YMCA youth program funding dries up

Cuts leave gaps in services for vulnerable teens

Tiffany Cain might not be living in a home, might not have a job and might not be drug-free if it weren’t for the YM-YWCA’s outreach services.

“They’ve known me since I was 14,” said Cain, who is now 23. “It scares me to think about where I’d be if it weren’t for them.”

Cain was just a teenager living on the streets and relying on drugs when the shabbily spray-painted white YMCA van first opened its doors to her. The outreach workers gave her food, but most importantly, a reason to live a better life.

Even if there was no food, having someone to talk with and get advice from two or three times a week, is the reason Cain is deeply concerned the service might end. She calls the van’s two outreach workers her best friends.

One even drove Cain to Vancouver, late at night, for emergency surgery – “off the clock.”

Janet Champion, the local Y’s manager of outreach services, just found out about the cuts. The Ministry of Children and Family Development recently went through a “contract restructuring,” which leaves several services in the lurch.

Two programs that bring staff to the West Shore and to West Saanich for preventative counselling with youth are gone. Some funding for the outreach van is gone. And so is all funding for the supported independent living program – the one that got Cain into stable housing.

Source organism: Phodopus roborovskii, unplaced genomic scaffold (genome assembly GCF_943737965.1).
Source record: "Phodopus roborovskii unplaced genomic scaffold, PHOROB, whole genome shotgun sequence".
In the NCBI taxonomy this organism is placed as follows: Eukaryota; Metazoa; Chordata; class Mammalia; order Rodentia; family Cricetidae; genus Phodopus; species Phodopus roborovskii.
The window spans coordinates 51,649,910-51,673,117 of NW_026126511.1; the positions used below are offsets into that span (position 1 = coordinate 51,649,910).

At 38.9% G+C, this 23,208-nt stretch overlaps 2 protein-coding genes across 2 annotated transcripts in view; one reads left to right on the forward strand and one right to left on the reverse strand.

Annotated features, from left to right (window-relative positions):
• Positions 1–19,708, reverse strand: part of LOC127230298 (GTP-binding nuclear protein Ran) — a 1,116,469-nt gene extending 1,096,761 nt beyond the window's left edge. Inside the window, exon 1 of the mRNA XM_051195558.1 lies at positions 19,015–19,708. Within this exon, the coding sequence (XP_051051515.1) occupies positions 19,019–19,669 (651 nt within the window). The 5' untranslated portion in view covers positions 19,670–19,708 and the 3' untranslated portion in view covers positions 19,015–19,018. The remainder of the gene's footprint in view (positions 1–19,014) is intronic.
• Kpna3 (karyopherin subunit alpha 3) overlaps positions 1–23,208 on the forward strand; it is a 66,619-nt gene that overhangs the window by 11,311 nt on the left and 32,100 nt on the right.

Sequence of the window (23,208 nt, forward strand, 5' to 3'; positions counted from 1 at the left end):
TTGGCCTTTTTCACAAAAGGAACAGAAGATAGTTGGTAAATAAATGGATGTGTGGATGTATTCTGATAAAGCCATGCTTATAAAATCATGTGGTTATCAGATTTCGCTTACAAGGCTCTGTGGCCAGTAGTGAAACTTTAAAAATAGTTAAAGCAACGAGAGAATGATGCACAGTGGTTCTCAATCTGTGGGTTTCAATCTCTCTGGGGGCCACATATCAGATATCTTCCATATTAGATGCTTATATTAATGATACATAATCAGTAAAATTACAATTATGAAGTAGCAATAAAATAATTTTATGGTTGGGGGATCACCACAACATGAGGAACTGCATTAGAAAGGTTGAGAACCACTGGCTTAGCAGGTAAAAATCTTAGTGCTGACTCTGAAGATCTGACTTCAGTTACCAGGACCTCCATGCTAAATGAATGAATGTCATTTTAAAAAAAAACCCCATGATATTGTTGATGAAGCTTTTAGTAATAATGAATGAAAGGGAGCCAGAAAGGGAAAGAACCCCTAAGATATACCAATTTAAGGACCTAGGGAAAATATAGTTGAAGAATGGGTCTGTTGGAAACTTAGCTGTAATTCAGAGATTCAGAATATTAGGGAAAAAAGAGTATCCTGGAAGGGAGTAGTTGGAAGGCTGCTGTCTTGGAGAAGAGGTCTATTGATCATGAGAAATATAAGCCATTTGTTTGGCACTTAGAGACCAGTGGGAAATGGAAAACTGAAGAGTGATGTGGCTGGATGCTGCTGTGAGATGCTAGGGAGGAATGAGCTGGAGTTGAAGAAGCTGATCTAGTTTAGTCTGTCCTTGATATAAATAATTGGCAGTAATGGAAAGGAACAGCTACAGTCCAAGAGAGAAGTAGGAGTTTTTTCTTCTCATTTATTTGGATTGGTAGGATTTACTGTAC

“Having these programs in a kid’s life helps them stay on the straight and narrow and achieve their goals,” Champion said. Most of the youth using the services were in foster or ministry care, she added, and some were living on the streets.

The independent living program went further than finding stable housing for teens and young adults.

Staff worked with landlords to encourage co-operation with the young tenants. Skill-building was involved, including cooking and hygiene.

Cain said the outreach workers even helped her build her first resume.

Funding for the independent living program dried up in fall 2010, Champion said, and it hasn’t been operating for months. The other programs were just cut this month.

“I think the cuts … are very deep and the impact will only start to emerge later this year,” Champion said.

She added the outreach van likely won’t cease operation. “I just have to look at this and see how we can do it more efficiently,” perhaps with less food and fewer trips.

Darren Harbord, a spokesperson for MCFD, said the preventive student counselling and outreach van funding was transferred from the Y to the Victoria Youth Empowerment Society. The services “have been redeveloped using feedback and recommendations from South Island service providers. The contract is for three years at a cost of $441,000 per year,” he wrote in an e-mail to the News.

Cain said while she doesn’t use the outreach services anymore, she’s concerned about teens who are currently in the situation where she came from, and how they’ll find the help they need.

“I’m scared to think what would happen to people who will lose out on that service,” Cain said.

“I think there’d be a lot lower rating of success stories by (young) people who are in that situation.”


By the numbers

Youth outreach at the Victoria YM-YWCA, a non-profit organization, is partly funded by MCFD.

The Y’s annual StrongKids fundraiser collected $117,000 this year, which goes into various programs, including outreach.

Other funding sources contribute to certain aspects of the organization’s outreach programs.

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